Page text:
NASA Harvest and COVID-19
What is NASA Harvest?
NASA Harvest is NASA’s Food Security and Agriculture Program. Its mission is to enable and advance adoption of satellite Earth observations by public and private organizations to benefit food security, agriculture, and human and environmental resiliency in the US and worldwide. This is accomplished through a multidisciplinary and multisectoral Consortium of leading scientists and agricultural stakeholders, led and implemented by the University of Maryland.
Why does NASA care about COVID-19?
The importance of agriculture in NASA’s Earth sciences activities is specified in the Strategic Plan, which notes “NASA’s Earth science data helps to advance U.S. National interests in agriculture by providing food security for the Nation, economic growth, products to trade internationally, and jobs here at home” among other benefits of Earth Observations (EO) for agriculture. This dashboard builds upon that legacy by combining NASA EO assets with trade and policy data to build a more complete view of the interconnected global agriculture industry.
This work also supports the NASA Applied Sciences goal of bridging the gap between NASA Earth science and the information needs of users and decisionmakers, by providing a novel collection of valuable datasets which are not often visualized together (e.g., COVID-19 case counts, trade flows, and crop conditions). This information allows decisionmakers to analyze potential production shortfalls and surpluses, trade disruptions, and policy impacts at global scales simultaneously rather than relying on a variety of sources. The approach is also in line with the NASA Earth Science program’s goal of improving understanding of Earth through open access to data and software.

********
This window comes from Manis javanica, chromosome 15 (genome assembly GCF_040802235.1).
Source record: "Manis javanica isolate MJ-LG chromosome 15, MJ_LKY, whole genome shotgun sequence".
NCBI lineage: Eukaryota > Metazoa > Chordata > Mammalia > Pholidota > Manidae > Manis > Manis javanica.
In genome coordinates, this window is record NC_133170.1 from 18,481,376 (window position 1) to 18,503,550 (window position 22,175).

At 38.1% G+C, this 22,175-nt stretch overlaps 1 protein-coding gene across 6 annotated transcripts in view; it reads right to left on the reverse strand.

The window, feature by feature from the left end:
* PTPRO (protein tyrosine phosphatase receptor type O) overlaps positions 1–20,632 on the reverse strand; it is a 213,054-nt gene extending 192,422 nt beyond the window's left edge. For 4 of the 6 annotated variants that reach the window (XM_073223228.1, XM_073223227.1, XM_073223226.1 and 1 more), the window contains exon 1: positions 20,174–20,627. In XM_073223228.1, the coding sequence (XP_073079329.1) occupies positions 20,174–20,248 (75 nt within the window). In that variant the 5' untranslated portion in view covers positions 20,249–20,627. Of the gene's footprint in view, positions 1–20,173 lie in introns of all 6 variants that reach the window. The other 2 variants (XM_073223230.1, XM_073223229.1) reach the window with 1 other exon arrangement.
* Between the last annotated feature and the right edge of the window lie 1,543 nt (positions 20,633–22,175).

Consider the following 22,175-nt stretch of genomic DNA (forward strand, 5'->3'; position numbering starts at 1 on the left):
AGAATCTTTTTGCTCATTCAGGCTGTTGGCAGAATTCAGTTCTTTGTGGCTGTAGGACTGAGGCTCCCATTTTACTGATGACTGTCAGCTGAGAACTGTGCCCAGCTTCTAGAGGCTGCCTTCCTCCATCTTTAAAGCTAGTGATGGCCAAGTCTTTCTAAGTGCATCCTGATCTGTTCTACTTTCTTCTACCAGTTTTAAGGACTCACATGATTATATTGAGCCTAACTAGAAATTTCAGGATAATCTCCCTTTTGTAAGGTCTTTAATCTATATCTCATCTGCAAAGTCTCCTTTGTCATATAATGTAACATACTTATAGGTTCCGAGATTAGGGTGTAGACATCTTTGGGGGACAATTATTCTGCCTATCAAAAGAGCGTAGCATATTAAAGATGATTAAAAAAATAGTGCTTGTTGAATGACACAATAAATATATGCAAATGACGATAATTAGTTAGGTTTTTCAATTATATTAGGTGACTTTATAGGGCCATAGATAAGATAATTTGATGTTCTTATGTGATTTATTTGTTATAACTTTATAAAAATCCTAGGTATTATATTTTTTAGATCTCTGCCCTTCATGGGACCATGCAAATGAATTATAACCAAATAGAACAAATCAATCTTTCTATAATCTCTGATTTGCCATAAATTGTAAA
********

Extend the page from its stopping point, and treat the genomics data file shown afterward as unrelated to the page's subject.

How does COVID-19 affect agriculture?
Agriculture and its related industries, which contribute over $1 trillion to the GDP and 11% of the workforce in the United States alone (USDA ERS, 2020), are not spared the effects of the spread of COVID-19. Farms growing crops with high labor demands, such as rice, fruits, and vegetables, are suffering from labor shortages – the result of travel restrictions – and falling demand – the result of near-shuttering of the restaurant industry and school closures (Schrotenboer, 2020). This has, in turn, resulted in a calculated choice by many farmers to forego harvesting crops because the cost of labor exceeds the value of the crop (Charles, 2020).
Currently, the production of commodity crops such as corn, wheat, and soybeans are less affected due to the level of mechanization in their planting, maintenance, and harvesting. However, the real extent of the impacts of the pandemic on the next production cycle in the northern hemisphere is unknown. These impacts are important for crop exporting countries as they affect the logistics of moving crops off farms and further down the supply chain (to exporters, processors, importers). Further uncertainty stems from the implementation of export restrictions by several countries (Glauber et al., 2020; Laborde, 2020), COVID-19 outbreaks in and around port cities (Dong, Du and Gardner, 2020), and fluctuations in commodities pricing (Higgins, 2020). While global food markets are currently well-balanced, it is crucial to monitor the development of crop conditions globally. In developing countries, the health crisis could lead to acute economic crises and threaten food security as household income drops (AMIS, 2020).
Where can I find additional data?
Several NASA Harvest partners have contributed to this dashboard and/or maintain their own organizational dashboards. Please see the About page for more information.
Can I contribute my own data to this work?
Please contact the developers, we would be happy to discuss adding additional data to the dashboard.
Who can I contact for more information?
Please use the contact form and someone from the development team will be in touch.